Hype – wasn’t really innovative in the first place
Sense of classroom being out of control
Insensitive to the risks students take when they’re online
Unaware of the ways in which we continue to disadvantage the underrepresented (digital divide – like a sink hole vs digital redlining - active verb)
A 2016 Center for Public Integrity investigation revealed that, across the nation, communities with median household incomes below $34,800 are five times more likely not to have access to broadband than households in areas with a median income above $80,700. This means that over 30 million Americans — the majority of them in areas with a median household income below $47,000 a year — don’t have access to broadband. Such stark disparities equate to a second-class experience where common applications like streaming video, graphics and downloading larger files, as well as online job applications, research and banking functions, are either compromised or negated. This skewed process known as ‘digital redlining’ involves discrimination against Black and lower-income communities in the offering of broadband or upgraded services.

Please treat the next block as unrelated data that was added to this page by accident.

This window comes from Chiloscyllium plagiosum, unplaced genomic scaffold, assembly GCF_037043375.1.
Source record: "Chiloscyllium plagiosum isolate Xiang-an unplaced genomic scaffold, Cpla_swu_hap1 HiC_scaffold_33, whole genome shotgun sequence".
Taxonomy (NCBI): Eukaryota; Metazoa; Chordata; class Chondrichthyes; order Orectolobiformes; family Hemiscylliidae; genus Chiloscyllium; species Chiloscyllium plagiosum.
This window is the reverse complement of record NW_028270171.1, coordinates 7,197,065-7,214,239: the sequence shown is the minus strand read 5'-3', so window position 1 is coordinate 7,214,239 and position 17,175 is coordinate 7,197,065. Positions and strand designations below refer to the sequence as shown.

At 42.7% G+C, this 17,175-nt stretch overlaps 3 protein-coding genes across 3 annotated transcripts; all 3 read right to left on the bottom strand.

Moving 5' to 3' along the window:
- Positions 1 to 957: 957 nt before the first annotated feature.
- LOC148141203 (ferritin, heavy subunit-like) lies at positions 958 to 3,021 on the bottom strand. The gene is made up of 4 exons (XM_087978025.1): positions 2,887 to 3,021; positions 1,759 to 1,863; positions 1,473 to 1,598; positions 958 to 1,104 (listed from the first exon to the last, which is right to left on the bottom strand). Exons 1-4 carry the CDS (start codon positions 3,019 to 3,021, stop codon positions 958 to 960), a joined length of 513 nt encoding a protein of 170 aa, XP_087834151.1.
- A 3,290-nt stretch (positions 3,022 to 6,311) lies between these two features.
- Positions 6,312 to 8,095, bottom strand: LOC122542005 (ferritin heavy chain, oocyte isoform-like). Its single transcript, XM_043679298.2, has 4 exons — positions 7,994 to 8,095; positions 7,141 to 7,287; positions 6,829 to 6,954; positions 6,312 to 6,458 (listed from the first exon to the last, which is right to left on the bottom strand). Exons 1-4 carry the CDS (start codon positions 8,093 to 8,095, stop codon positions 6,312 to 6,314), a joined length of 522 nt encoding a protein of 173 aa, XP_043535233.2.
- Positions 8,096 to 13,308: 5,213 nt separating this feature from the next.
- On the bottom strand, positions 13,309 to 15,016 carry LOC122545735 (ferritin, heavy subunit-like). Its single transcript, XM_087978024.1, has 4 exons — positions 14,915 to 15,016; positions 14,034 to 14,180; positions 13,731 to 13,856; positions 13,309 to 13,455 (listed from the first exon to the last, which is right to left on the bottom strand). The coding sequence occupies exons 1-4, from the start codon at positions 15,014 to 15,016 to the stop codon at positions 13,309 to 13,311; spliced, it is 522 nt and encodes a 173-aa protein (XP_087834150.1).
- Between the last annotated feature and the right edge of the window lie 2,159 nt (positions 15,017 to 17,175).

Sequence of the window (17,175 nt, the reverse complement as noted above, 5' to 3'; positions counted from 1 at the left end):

As opposed to its later digital manifestation, the practice of redlining is commonly traced back to its institutional beginnings with the National Housing Act of 1934 when the Home Owners Loan Corporation, on behalf of the Federal Home Loan Bank Board, produced city maps with color-coded areas to differentiate loan policies. This color-coding was both figurative and literal as groups like African-Americans, Arabs and Eastern Europeans were financially “quarantined” from mortgages and related financial services.
Digital redlining also is a question of equitable access to timely services and resources. Discriminatory treatment regarding access to online services widens the digital divide and has consequences that go far beyond an after-school Internet search. Limiting access to knowledge and resources in communities that desperately need both to transform themselves is, at least, unethical and, at most, unlawful.